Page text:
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Underage Drinking: Laws and School Policies

American colleges have a long association with irresponsible and underage drinking. But underage drinking in colleges is not just about breaking the rules. It is also a public health issue and a safety issue.

The National Institute on Alcoholic Abuse and Alcoholism (NIAAA) has stressed the harm this substance abuse poses to young people, such as:

  • Health problems
  • Risky behavior, such as drunk driving
  • Deaths from alcohol poisoning or motor vehicle accidents
  • Crime, including assault and homicide

There are many reasons why schools enact policies to curb student underage drinking. They face pressure from federal, state, and local authorities. They also want to limit the resulting damage to the school's reputation. Additionally, they want to prevent liability to lawsuits involving the school.

This article provides a brief overview of underage drinking laws and school policies in America.

Underage Drinking in the United States

The United States maintains stringent drinking age laws. The minimum drinking age is 21 years of age nationwide under the National Minimum Drinking Age Act.

Law enforcement agencies heavily enforce these laws. For example, possession of alcohol by those under 21 is considered a serious offense that can lead to fines and suspension of a student's driver's license.

Consider Washington, D.C.'s laws on underage drinking. There, it is illegal to purchase, possess, or consume alcoholic beverages under the age of 21. The sale of alcohol to someone underage is also illegal.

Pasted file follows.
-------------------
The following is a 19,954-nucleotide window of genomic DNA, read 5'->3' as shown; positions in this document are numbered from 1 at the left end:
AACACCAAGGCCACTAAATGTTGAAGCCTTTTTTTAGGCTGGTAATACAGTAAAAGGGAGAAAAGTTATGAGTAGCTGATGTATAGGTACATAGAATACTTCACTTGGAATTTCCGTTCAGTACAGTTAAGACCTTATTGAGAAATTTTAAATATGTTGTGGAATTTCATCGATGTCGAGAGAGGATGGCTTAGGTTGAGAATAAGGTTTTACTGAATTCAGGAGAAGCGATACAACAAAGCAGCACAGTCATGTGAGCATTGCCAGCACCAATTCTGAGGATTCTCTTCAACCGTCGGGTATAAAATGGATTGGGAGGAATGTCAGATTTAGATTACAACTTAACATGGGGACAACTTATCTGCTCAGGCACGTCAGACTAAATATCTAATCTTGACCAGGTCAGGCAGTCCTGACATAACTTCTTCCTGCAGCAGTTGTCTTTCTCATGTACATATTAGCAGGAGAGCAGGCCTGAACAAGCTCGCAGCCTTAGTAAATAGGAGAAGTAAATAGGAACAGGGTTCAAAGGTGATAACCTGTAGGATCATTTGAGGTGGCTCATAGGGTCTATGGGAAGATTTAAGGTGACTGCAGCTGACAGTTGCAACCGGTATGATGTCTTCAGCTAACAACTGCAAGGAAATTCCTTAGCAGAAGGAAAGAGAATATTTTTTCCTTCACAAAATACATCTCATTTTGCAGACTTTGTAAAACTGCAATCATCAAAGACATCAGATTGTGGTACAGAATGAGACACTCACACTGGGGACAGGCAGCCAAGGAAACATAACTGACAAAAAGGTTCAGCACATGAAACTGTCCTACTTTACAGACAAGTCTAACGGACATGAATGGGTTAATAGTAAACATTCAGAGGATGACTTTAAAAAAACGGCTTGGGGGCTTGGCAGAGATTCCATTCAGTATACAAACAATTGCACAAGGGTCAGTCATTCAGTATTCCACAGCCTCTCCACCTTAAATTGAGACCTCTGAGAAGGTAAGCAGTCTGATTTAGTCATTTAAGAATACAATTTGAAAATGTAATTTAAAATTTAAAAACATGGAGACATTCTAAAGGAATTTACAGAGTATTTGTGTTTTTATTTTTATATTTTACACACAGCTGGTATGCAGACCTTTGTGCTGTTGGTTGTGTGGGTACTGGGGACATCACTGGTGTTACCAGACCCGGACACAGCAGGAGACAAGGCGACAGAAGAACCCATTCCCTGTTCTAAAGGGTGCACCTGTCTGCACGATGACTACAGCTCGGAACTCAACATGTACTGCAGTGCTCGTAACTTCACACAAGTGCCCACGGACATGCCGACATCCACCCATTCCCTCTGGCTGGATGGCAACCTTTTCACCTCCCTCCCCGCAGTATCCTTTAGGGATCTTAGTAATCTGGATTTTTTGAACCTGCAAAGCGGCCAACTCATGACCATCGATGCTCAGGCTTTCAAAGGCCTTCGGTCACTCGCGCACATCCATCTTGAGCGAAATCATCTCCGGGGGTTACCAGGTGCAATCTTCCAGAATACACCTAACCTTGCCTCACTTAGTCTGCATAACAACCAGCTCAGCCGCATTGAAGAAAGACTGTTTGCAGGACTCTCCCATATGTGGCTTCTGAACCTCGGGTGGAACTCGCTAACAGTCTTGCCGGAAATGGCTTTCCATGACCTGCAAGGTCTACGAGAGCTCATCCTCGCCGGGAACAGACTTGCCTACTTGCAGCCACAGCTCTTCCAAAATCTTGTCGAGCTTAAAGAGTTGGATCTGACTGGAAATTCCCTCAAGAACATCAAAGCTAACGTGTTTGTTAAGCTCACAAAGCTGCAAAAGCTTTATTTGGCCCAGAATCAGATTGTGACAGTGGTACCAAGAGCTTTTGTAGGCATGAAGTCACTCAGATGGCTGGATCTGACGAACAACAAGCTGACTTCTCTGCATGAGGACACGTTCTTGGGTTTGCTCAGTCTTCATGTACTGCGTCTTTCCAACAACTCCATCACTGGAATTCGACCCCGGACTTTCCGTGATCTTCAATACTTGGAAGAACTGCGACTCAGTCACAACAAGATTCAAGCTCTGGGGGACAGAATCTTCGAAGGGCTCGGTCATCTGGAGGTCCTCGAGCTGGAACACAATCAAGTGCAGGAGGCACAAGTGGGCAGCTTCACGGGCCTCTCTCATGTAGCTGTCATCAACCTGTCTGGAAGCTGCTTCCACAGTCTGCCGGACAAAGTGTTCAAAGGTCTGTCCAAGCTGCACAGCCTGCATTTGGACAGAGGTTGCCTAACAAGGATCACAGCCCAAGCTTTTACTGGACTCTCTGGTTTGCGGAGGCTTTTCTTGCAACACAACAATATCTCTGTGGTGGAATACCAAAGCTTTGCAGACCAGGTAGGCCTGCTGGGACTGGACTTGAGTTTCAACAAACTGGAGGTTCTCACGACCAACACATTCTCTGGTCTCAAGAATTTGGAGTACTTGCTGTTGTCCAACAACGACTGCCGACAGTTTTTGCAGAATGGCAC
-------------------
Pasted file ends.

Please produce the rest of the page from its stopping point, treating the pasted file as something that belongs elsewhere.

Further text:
If minors are caught drinking alcohol or involved in drug abuse, they could face penalties from law enforcement and their school. Many high schools and higher institutions have strict alcohol policies. These rules apply to all underage students. It does not matter if they are part of sororities, fraternities, or sports teams. Even off-campus incidents are still subject to school rules as well as state laws.

Underage drinking in college can lead to serious risks. Drinking can affect a student's grades and ability to focus on their studies. It can lead to unsafe situations like drunk driving. This can cause severe accidents and injuries. Underage drinking can also result in health problems, like liver damage or alcohol poisoning. Plus, when students are drunk, they may make poor decisions that could get them into trouble or put them in serious situations.

Underage drinking can also lead to an increased risk of sexual assault. This can occur among students or non-students. As a result, institutions and advocates emphasize the importance of underage drinking prevention.

Why Colleges Care About Underage Drinking

Most college students are not children in a legal sense. However, the truth is that most college students are new to the responsibilities of adult life. So, colleges carry the burden of guiding their students during this transition. They are also responsible for the safety of their students. Therefore, colleges accept some degree of responsibility for the students they enroll.

Schools can sometimes be held liable for specific injuries resulting from drinking. For example, if the drinking takes place on campus or in association with a student organization.

The federal government has also created incentives for colleges. These programs attempt to prevent underage drinking among their student populations.